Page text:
The Psychological and Physical Factor
There seems to be a psychological link between anxiety and hallucinations experienced during sleep paralysis. Anxiety is a multi-system response to a perceived threat or danger, the extreme onset of which will cause the release of a barrage of stress hormones such as epinephrine and hydrocortisone, which in turn trigger physical events related to the heart, lungs and nervous system – such as difficulty in breathing, increase of heartbeat rate and blood pressure, and conditions resembling a heart attack – basically messing up our body's regulation systems. This is because, unlike fear, whereby a person can get rid of stress hormones through fight-or-flight, anxiety represents situations in which the person can neither respond physically nor flee, thus causing their bodies to absorb all the biochemical changes of hyper-arousal. In this way, a person experiencing panic or anxiety during sleep paralysis is thus assaulted by internal audio-visual stimuli which produces hallucinations of danger and evil presences.
Other stress-related conditions such as post-traumatic stress disorder, fatigue, strenuous physical activity, radical changes in routine and jetlag may also bring about sleep paralysis by disrupting the sleep cycles and causing individuals to abruptly wake up from REM sleep in the middle of the night. Psychologists Richard J McNally and Susan A Clancy from Harvard University have also reported the link between childhood sexual abuse and sleep paralysis in adulthood.
Interestingly, the 14th-Century Swiss alchemist Paracelsus put forward his opinion that pregnant women were especially susceptible to sleep paralysis ('some people, especially women in child-bed, have been so oppressed in the night in their sleepe, that they have thought themselves to be as it were strangled, neither could they possibly cry out, or call any helpe, but in the morning have reported that they were ridden by a hag'), a hypothesis now supported by the recent findings by a Finnish medical study that reported the increase of such episodes in the second and third trimesters of pregnancy.
Sleep Paralysis and Narcolepsy
It has been speculated that sleep paralysis and narcolepsy may be linked in some way. Narcolepsy is another sleeping condition whereby the individual is prone to fall asleep unpredictably, at any time of day, and under any conditions (perhaps made most memorable in the movie Rat Race by Rowan Atkinson's character, who falls asleep at the most inopportune moments), and wakes up ten to 20 minutes later feeling refreshed. The sudden loss of muscle tone (known as cataplexy) when aroused or excited7 as well as the hallucinations experienced by individuals during a cataplectic episode (even as they remain conscious, although prolonged attacks may cause them to fall asleep) further suggest an association between these two conditions. However, it should be pointed out that these two conditions do not necessarily come hand-in-hand, as not all people with narcolepsy experience sleep paralysis and vice versa (the prevalence of sleep paralysis being 20 or 25 to 40 percent, and 0.03 to 0.16 percent for narcolepsy; cases of sleep paralysis associated with narcolepsy range from 40 to 60 percent).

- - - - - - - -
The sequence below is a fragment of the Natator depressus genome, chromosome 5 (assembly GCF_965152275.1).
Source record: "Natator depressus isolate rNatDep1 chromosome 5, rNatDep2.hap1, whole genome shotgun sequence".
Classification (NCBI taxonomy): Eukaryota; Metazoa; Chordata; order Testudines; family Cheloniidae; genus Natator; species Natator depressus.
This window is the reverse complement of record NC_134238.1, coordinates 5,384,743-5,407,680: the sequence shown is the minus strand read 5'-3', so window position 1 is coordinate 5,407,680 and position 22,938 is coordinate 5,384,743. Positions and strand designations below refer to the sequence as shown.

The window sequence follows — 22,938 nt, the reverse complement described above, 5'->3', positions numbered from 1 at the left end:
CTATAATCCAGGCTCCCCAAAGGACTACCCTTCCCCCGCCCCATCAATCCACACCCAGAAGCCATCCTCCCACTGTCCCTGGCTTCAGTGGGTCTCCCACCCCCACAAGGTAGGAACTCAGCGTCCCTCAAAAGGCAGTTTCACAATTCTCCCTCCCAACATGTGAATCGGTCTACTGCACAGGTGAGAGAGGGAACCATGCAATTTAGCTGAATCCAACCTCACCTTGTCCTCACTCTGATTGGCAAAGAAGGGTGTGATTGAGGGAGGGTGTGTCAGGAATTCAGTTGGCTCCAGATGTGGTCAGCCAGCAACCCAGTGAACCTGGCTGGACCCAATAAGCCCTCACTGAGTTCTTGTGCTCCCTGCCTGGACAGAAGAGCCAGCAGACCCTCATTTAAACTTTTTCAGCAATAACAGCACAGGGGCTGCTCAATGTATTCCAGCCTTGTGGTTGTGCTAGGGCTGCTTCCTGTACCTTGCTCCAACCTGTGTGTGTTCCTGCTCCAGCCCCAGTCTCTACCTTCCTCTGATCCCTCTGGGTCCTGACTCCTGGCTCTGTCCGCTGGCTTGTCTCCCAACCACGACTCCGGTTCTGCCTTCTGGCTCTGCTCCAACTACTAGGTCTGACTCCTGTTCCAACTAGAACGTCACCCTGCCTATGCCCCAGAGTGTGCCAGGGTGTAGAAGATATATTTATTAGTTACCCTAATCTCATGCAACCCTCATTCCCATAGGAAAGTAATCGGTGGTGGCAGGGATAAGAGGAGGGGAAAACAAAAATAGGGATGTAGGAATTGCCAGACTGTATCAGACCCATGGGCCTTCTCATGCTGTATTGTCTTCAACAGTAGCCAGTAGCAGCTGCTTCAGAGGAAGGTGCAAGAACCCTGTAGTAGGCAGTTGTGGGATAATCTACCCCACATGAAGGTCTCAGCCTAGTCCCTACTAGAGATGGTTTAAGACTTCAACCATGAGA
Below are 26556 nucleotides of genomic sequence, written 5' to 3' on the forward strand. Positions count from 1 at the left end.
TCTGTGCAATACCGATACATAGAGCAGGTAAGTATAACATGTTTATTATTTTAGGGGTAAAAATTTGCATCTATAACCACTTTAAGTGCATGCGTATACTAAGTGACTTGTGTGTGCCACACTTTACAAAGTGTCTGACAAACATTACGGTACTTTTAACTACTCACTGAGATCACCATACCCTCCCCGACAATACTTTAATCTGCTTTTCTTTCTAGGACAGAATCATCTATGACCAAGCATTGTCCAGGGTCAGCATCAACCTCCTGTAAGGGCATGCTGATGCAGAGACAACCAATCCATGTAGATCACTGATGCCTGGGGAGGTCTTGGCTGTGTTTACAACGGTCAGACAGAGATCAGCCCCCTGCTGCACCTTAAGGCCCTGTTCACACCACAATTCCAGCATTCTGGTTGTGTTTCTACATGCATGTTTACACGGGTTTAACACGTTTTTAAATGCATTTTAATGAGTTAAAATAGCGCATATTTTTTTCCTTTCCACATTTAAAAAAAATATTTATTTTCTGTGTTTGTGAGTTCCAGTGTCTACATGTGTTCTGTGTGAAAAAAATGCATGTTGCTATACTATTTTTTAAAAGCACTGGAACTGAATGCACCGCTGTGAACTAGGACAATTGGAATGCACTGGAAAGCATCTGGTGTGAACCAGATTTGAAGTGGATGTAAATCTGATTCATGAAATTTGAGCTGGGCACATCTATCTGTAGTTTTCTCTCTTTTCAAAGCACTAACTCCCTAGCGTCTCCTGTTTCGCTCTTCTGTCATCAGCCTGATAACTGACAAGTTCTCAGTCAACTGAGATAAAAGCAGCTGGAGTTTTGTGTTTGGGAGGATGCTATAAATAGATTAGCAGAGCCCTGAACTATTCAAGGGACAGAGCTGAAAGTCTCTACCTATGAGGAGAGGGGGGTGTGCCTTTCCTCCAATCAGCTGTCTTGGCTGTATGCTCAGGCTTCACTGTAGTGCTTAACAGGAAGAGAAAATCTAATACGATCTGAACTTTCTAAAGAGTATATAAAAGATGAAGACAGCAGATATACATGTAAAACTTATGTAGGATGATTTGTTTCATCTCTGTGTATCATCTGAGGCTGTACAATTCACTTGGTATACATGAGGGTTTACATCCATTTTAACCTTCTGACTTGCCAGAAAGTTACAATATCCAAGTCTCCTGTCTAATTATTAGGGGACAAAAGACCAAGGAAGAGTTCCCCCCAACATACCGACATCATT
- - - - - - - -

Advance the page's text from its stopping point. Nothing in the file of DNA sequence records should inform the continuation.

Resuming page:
The medical community remains divided on this issue, with some scientists believing there is a genetic link for sleep paralysis, and others attributing it to psychology and environment. The evidence currently in favour of genetic predisposition is anecdotal, however, and scientists have yet to isolate a gene responsible for the condition.
It would seem that some researchers in the field of sleep paralysis also believe that geomagnetism has something to do with the condition. The Social Science Department of the Everett Community College in Washington has speculated that people living in geologically active areas of the Pacific Ocean (the so-called 'Ring of Fire') experienced a higher incidence of sleeping paralysis, based on a study of SP frequency and its correlation with geomagnetic activity k-index values, along with research into folklore references to these experiences. This issue is currently open to debate.
Who Gets Sleep Paralysis?